Wednesday, October 4, 2023

Idaho Senior Banned from Graduation for Saying There Are 2 Genders

'Guys are guys and girls are girls. There is no in-between...'

(Jacob Bruns, Headline USA) A Kellogg, Idaho, high school barred a senior from participating in his graduation ceremony after declaring in front of his classmates that there are only two genders, the Idaho Tribune reported.

Kellogg High School school decided that, instead of including senior quotes in the yearbook, they would allow each graduate to deliver a brief message to younger students at the commencement ceremony.

During the commencement rehearsal, 18-year-old Travis Lohr told his classmates and younger students that there are only two genders.

“Guys are guys and girls are girls,” he said. “There is no in-between.”

His remarks received massive applause.

Later on, he added that “a lot of people thought that my statement was against people or against groups, and it wasn’t targeted at any groups.”

In response, however the school’s administration opted to punish Lohr for his disruption.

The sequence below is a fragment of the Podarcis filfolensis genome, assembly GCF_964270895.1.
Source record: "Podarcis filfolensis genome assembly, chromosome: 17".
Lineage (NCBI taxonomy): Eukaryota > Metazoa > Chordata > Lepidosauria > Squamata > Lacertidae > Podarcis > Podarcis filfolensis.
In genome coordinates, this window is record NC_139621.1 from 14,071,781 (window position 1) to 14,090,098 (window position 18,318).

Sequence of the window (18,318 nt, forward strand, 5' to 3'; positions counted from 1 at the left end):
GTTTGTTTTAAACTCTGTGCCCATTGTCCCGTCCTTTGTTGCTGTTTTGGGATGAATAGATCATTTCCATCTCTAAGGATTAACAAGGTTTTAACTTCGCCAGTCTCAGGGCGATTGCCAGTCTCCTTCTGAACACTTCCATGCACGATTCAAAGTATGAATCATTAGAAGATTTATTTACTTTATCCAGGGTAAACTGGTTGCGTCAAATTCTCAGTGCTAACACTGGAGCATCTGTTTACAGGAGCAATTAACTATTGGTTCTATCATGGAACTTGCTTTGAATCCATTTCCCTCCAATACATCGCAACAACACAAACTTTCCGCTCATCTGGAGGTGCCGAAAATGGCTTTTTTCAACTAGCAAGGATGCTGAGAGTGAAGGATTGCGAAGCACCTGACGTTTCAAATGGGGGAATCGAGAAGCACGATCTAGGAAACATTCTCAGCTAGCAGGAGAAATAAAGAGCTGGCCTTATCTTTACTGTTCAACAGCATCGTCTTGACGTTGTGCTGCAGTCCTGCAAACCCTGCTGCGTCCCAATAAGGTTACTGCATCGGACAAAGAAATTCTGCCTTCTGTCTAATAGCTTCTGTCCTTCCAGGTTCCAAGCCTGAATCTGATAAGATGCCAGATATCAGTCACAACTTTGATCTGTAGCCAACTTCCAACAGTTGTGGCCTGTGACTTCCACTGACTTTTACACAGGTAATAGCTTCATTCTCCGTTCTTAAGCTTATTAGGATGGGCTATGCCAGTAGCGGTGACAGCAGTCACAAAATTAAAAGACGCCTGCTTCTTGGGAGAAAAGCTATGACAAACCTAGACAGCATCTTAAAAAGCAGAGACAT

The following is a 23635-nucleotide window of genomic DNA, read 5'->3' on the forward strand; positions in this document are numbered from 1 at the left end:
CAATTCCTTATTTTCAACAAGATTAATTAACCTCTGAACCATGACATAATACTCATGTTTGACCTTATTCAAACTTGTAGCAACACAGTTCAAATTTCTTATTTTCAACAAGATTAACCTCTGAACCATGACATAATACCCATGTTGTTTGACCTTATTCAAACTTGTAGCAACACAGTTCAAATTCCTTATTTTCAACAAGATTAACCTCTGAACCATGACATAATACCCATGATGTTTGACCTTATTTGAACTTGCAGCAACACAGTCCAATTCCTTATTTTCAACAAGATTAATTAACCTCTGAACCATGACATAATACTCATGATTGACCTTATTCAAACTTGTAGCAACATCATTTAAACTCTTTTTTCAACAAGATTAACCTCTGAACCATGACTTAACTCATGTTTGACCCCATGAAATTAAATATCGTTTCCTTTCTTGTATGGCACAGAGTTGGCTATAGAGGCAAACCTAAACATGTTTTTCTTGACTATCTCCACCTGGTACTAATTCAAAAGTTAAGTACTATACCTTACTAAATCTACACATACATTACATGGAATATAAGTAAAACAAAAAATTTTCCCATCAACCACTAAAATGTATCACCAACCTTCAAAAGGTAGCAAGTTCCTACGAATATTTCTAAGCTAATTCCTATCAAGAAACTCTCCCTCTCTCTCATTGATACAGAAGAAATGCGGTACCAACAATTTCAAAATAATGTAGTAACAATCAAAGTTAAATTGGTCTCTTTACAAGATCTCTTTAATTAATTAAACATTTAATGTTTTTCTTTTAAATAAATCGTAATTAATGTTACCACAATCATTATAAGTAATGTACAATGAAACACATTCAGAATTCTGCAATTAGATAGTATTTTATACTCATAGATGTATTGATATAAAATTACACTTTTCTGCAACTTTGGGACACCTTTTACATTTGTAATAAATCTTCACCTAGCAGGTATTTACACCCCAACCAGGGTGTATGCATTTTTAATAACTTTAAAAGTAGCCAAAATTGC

According to Lohr, administrators, including one named Dan Davidian, took him aside after the rehearsal and told him that his message “seems political.”

The school reportedly has approximately 30 “transgenders” among its 300 students.

Lohr’s mother argued that the school administration was “pushing their biases” on her son.

Lohr’s classmates planned a walkout on Friday to protest his suspension, prompting school officials initially to discuss the postponment of its Saturday graduation ceremony out of safety concerns.

However, the school proceeded with the ceremony anyway, absent Lohr, KHQ reported.

Kellogg High School’s response to their student’s basic scientific observation was, unfortunately, not an isolated incident.

A Massachusetts family may be taking its First Amendment case to the Supreme Court after their seventh-grade son was kicked out of class for wearing a T-shirt that said “There are only two genders.”

And administrators in President Joe Biden‘s Department of Education recently weighed in on a Georgia school district’s dispute concerning sexually explicit books that the superintendent opted to remove from the school’s libraries.

The president’s administrators ordered that the district must now offer “supportive measures to students who may have been impacted by the book removal process.”

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